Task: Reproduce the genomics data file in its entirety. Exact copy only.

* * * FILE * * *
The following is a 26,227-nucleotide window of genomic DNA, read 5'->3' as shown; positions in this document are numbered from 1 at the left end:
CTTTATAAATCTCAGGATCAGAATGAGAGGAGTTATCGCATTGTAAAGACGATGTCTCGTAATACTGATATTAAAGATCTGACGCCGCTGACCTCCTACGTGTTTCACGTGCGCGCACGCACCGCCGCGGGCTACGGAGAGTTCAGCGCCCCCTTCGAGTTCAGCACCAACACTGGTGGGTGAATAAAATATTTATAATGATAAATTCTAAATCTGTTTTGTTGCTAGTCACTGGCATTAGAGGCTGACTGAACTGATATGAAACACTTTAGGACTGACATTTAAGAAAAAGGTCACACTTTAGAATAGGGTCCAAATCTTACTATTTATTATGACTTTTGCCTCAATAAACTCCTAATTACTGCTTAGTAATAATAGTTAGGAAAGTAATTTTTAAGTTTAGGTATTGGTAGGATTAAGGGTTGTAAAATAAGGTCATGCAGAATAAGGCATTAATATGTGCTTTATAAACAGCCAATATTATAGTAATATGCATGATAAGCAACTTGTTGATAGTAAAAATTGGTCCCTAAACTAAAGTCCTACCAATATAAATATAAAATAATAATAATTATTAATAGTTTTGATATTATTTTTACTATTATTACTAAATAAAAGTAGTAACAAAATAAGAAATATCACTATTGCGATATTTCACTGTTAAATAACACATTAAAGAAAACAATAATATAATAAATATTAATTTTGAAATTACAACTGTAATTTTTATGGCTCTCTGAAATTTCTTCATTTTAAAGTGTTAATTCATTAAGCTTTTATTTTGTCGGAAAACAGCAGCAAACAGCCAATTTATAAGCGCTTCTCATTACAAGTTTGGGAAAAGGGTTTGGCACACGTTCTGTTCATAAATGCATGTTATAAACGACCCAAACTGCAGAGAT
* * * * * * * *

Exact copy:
The following is a 26,227-nucleotide window of genomic DNA, read 5'->3' as shown; positions in this document are numbered from 1 at the left end:
CTTTATAAATCTCAGGATCAGAATGAGAGGAGTTATCGCATTGTAAAGACGATGTCTCGTAATACTGATATTAAAGATCTGACGCCGCTGACCTCCTACGTGTTTCACGTGCGCGCACGCACCGCCGCGGGCTACGGAGAGTTCAGCGCCCCCTTCGAGTTCAGCACCAACACTGGTGGGTGAATAAAATATTTATAATGATAAATTCTAAATCTGTTTTGTTGCTAGTCACTGGCATTAGAGGCTGACTGAACTGATATGAAACACTTTAGGACTGACATTTAAGAAAAAGGTCACACTTTAGAATAGGGTCCAAATCTTACTATTTATTATGACTTTTGCCTCAATAAACTCCTAATTACTGCTTAGTAATAATAGTTAGGAAAGTAATTTTTAAGTTTAGGTATTGGTAGGATTAAGGGTTGTAAAATAAGGTCATGCAGAATAAGGCATTAATATGTGCTTTATAAACAGCCAATATTATAGTAATATGCATGATAAGCAACTTGTTGATAGTAAAAATTGGTCCCTAAACTAAAGTCCTACCAATATAAATATAAAATAATAATAATTATTAATAGTTTTGATATTATTTTTACTATTATTACTAAATAAAAGTAGTAACAAAATAAGAAATATCACTATTGCGATATTTCACTGTTAAATAACACATTAAAGAAAACAATAATATAATAAATATTAATTTTGAAATTACAACTGTAATTTTTATGGCTCTCTGAAATTTCTTCATTTTAAAGTGTTAATTCATTAAGCTTTTATTTTGTCGGAAAACAGCAGCAAACAGCCAATTTATAAGCGCTTCTCATTACAAGTTTGGGAAAAGGGTTTGGCACACGTTCTGTTCATAAATGCATGTTATAAACGACCCAAACTGCAGAGAT